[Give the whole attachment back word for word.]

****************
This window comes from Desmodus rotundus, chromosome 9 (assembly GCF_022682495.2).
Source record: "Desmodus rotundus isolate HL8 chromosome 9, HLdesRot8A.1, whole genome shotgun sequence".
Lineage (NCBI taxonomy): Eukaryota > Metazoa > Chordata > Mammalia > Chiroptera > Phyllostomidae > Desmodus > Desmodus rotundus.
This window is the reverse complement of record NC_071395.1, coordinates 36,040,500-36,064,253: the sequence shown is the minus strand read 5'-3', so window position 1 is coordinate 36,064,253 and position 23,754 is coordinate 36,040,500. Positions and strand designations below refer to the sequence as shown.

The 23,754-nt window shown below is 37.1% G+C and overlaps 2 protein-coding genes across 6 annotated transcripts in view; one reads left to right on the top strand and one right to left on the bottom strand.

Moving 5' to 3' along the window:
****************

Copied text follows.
This window comes from Desmodus rotundus, chromosome 9 (assembly GCF_022682495.2).
Source record: "Desmodus rotundus isolate HL8 chromosome 9, HLdesRot8A.1, whole genome shotgun sequence".
Lineage (NCBI taxonomy): Eukaryota > Metazoa > Chordata > Mammalia > Chiroptera > Phyllostomidae > Desmodus > Desmodus rotundus.
This window is the reverse complement of record NC_071395.1, coordinates 36,040,500-36,064,253: the sequence shown is the minus strand read 5'-3', so window position 1 is coordinate 36,064,253 and position 23,754 is coordinate 36,040,500. Positions and strand designations below refer to the sequence as shown.

The 23,754-nt window shown below is 37.1% G+C and overlaps 2 protein-coding genes across 6 annotated transcripts in view; one reads left to right on the top strand and one right to left on the bottom strand.

Moving 5' to 3' along the window: